July 1, 2009
World’s oldest known granaries discovered
U.S. anthropologists say recent excavations in Jordan have provided evidence of the world's oldest known granaries.
University of Notre Dame Associate Professor Ian Kuijt said the appearance of the granaries represents a critical evolutionary shift in the relationship between people and plant foods.
Kuijt and Bill Finlayson, director of the Council for British Research in the Levant, describe recent excavations at Dhra' near the Dead Sea in Jordan that provide evidence of granaries that precede the emergence of fully domesticated plants and large-scale sedentary communities by at least 1,000 years.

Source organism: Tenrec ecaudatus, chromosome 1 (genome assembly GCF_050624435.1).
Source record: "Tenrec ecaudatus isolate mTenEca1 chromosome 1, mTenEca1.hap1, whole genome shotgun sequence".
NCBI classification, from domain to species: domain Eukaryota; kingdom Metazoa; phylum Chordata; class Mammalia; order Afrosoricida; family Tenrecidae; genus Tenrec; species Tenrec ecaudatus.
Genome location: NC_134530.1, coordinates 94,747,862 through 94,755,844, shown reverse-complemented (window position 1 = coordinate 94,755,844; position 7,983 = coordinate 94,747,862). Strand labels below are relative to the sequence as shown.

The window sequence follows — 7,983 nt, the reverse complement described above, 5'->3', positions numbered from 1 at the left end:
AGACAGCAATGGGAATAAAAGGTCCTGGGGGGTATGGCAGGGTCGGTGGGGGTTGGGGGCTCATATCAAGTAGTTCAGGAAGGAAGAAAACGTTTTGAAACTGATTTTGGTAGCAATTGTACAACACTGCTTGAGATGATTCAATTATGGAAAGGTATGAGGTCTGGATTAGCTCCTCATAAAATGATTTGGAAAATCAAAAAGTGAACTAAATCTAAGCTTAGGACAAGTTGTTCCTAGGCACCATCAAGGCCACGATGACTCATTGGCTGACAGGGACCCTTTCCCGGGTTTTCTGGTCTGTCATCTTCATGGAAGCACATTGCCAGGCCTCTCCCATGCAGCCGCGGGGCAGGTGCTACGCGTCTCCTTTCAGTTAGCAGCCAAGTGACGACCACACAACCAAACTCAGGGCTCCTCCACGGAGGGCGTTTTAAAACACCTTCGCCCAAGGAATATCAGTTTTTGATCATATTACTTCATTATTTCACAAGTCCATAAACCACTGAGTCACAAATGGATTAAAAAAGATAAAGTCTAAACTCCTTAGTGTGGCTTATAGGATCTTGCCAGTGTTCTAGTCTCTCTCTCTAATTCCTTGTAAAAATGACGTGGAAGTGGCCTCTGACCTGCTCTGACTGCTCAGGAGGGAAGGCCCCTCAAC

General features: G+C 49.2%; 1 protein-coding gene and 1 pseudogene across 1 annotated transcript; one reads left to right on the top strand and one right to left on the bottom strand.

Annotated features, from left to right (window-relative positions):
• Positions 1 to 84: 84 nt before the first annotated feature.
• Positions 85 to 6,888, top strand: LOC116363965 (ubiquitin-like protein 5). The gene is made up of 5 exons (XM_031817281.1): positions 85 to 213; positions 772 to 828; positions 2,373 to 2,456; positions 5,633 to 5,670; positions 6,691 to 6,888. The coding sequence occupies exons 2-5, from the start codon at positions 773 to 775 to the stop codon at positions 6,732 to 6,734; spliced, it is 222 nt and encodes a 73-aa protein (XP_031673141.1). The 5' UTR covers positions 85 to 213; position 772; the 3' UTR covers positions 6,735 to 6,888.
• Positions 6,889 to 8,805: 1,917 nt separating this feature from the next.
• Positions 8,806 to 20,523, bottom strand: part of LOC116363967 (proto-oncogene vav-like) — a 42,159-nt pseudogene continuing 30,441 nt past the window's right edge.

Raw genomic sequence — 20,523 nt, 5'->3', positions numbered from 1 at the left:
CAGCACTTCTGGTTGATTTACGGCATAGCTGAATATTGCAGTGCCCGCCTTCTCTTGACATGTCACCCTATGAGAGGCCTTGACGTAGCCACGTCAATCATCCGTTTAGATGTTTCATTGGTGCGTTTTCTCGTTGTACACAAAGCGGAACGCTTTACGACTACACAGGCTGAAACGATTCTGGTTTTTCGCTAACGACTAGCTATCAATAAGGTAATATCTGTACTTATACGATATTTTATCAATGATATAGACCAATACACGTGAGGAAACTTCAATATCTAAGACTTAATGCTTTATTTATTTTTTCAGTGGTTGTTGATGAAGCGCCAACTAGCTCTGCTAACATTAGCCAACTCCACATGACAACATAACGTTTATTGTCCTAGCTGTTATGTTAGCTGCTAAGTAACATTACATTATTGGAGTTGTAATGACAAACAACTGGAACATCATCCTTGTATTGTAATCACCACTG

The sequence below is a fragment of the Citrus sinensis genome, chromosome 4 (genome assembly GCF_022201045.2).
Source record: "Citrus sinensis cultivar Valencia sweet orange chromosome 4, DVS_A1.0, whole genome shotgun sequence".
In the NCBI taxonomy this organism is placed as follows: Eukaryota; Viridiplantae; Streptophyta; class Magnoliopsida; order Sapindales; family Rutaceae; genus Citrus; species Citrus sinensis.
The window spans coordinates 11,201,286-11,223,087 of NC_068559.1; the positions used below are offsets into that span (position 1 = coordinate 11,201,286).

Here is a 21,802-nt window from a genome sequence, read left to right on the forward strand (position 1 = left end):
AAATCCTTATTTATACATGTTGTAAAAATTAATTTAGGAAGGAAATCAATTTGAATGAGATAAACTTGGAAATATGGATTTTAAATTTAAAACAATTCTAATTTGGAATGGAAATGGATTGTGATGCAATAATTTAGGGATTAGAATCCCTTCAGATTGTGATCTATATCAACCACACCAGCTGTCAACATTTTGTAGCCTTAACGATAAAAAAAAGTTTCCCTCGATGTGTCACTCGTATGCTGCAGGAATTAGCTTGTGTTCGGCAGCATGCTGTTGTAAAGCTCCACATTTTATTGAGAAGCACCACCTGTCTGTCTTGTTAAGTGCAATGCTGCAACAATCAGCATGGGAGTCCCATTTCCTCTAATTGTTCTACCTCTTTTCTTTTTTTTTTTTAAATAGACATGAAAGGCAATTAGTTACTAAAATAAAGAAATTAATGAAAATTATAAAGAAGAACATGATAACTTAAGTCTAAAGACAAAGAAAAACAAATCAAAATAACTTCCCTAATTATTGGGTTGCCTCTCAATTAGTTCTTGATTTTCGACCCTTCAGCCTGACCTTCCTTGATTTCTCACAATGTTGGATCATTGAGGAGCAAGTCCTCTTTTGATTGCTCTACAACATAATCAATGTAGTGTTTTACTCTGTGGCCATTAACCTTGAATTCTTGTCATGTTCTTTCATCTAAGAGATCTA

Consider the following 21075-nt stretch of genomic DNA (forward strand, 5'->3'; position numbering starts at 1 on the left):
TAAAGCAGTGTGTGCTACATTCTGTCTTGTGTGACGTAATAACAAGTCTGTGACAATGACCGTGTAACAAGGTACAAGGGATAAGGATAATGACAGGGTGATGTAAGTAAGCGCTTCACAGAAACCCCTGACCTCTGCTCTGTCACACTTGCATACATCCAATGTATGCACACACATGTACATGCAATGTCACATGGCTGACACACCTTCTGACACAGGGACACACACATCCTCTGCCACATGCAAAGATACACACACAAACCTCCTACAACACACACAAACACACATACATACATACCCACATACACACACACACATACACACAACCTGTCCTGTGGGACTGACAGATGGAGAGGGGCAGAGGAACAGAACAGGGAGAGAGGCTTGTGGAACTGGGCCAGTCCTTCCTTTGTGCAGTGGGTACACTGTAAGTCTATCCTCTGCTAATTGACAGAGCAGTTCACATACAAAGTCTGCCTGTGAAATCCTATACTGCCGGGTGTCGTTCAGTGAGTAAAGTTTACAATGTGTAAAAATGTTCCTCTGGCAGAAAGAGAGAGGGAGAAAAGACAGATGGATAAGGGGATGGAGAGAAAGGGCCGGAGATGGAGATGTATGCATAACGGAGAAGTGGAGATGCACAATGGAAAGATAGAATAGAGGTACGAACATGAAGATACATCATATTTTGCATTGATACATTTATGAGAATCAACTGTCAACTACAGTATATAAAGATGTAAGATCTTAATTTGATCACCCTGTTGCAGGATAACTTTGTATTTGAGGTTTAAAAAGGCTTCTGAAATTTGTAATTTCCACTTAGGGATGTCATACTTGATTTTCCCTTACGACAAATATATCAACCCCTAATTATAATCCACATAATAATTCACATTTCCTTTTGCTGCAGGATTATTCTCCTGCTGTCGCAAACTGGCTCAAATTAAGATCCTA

These granaries reflect new forms of risk reduction, intensification and low-level food production, Kuijt said. "People in the Pre-Pottery Neolithic Age (11,500 B.C. to 10,550 B.C.) were not using new food sources, but rather, by developing new storage methods, they altered their relationship with traditionally utilized food resources and created the technological context for later development of domesticated plants and an agro-pastoralist economy.
Building granaries may, at the same time, have been the single most important feature in increasing sedentism (the transition from nomadic to permanent settlement) that required active community participation in new life-ways.
The research appeared in the June 24 issue of the Proceedings of the National Academy of Sciences.